More on Bitcoins….

Posted on : 31-01-2014 | By : richard.gale | In : Finance, Innovation

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Our article last year on the future of virtual currencies provoked a great deal of interest (“Bitcoins: when will they crash and what is coming next?“). One area we didn’t touch on was the threat to banks and other payment systems. Transaction costs for payment systems are very high and Bitcoin may offer sellers a much cheaper way to transact.

We are using Bitcoins as an example but it could be applicable to any virtual currency out there.

Obviously the internet has revolutionised the way we buy and sell products and services. New payment firms such as Paypal have emerged through clever technology, become massively successful and then bought for huge amounts of money.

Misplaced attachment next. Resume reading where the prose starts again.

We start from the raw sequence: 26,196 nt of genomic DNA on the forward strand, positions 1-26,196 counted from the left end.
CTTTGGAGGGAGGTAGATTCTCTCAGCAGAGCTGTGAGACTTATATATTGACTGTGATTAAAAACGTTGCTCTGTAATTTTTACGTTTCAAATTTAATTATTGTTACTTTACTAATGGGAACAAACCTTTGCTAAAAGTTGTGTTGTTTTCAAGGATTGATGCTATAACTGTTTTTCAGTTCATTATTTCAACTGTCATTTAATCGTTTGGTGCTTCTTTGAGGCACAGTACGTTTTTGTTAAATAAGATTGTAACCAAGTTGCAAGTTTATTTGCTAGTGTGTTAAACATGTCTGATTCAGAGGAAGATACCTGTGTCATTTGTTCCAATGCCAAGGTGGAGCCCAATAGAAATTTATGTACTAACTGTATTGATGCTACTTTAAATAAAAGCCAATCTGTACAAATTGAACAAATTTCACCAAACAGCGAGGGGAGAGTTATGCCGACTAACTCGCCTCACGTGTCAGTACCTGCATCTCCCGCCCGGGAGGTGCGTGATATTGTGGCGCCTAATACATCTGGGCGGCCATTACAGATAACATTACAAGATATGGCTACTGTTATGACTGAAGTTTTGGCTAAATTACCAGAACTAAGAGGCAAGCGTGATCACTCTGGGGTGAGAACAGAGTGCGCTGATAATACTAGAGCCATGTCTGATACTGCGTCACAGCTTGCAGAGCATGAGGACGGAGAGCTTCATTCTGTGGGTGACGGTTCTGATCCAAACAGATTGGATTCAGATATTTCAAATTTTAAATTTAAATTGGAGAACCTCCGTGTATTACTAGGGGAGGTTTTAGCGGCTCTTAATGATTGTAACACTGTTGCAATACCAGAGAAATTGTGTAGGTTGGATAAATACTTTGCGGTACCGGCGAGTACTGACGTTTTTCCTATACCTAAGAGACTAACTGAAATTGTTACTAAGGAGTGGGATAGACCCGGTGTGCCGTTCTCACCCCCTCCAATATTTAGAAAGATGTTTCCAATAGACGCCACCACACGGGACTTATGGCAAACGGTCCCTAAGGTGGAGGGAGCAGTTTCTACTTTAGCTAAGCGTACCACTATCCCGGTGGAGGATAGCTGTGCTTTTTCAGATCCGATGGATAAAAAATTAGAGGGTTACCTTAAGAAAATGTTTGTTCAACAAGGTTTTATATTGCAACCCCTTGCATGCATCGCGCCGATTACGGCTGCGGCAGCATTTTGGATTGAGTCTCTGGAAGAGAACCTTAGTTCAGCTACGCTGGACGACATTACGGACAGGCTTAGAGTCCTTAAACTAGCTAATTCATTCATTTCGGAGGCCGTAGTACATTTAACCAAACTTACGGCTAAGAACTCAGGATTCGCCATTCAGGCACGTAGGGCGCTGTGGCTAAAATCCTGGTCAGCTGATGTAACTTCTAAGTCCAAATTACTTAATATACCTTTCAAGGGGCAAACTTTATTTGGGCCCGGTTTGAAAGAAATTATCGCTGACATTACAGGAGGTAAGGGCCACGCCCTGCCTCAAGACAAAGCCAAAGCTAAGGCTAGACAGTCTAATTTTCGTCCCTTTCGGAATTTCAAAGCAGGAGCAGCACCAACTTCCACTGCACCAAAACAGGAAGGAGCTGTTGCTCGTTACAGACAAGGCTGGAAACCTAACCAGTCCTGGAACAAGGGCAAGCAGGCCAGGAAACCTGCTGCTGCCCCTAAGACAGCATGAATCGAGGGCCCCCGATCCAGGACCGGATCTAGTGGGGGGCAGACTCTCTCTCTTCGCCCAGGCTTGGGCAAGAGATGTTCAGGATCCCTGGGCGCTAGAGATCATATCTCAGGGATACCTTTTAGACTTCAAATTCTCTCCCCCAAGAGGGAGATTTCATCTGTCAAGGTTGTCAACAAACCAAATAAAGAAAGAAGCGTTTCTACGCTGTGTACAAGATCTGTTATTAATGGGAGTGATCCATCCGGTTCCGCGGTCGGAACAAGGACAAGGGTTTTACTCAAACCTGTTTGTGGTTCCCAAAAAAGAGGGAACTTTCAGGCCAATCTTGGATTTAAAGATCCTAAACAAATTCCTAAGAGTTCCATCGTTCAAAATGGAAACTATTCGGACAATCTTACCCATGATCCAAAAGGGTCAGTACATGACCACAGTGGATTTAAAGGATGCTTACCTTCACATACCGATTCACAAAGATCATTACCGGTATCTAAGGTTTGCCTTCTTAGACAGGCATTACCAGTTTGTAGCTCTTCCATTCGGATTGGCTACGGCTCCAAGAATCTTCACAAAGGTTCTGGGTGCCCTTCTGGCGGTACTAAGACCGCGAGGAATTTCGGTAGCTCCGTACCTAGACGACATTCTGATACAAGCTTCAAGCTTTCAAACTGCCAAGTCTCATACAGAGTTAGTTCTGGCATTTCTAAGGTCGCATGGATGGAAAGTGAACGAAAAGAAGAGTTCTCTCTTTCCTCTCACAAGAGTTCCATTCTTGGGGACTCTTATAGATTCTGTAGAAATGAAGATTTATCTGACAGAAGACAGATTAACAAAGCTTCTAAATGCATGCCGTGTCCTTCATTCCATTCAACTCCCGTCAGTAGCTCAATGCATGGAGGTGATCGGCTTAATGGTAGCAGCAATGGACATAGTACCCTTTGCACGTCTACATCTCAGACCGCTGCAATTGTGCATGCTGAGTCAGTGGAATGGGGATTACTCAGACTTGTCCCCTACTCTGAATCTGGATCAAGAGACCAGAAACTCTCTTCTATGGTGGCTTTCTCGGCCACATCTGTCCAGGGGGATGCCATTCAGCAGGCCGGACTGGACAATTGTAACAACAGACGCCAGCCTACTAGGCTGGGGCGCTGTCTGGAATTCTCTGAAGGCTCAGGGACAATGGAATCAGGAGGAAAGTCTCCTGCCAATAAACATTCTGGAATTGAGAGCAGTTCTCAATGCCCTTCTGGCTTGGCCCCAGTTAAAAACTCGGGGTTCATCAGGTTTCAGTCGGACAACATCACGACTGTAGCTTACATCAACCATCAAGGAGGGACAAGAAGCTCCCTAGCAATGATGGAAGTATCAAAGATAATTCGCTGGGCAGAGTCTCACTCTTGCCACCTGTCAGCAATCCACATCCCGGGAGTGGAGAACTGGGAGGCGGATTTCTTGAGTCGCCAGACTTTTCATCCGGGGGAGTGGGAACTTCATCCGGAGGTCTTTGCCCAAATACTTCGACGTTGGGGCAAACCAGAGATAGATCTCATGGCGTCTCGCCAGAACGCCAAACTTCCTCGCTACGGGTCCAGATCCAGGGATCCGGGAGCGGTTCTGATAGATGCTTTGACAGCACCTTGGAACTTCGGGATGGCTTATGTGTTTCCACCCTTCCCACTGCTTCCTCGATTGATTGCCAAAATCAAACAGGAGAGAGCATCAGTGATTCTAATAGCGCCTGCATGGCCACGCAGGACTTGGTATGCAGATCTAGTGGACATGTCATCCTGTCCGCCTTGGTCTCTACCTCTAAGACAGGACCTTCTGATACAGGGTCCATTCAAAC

The issue is with Paypal and other transaction systems such as Visa/Mastercard is the charge to the retailer can be excessive. If a company is working in a high margin space then this is less of an issue but a the majority of internet companies rely on a large number of low margin transactions. With Paypal & Visa generally charging between 1 & 3% of total cost this can reduce and almost eliminate any profits. If multi-currency exchange rates are then applied then profit can disappear altogether.

It is generally accepted that Bitcoins transactions costs are insignificant compared to Paypal, Visa etc –  there is some debate around the actual costs (Bloomberg’s Matt Levine thinks transaction costs are on a par or higher than Visa)  but transaction cost of using Bitcoins is around 0.1-0.2%.

Another potential advantage of Bitcoins or alternative currencies generally (Altcoins?) is that the exchange rate transaction can be controlled and may not be needed at all. Money can be held in Bitcoins and so if an individual or company buys and sells in Bitcoins it can be used as a common currency (like having a consolidated FX bank account) so eliminating expensive foreign exchange transfers.  Unless Bitcoins replace all existing currencies then at some point some money would have to be transferred but it would the net difference after buying and selling rather than a ‘tax’ on each transaction.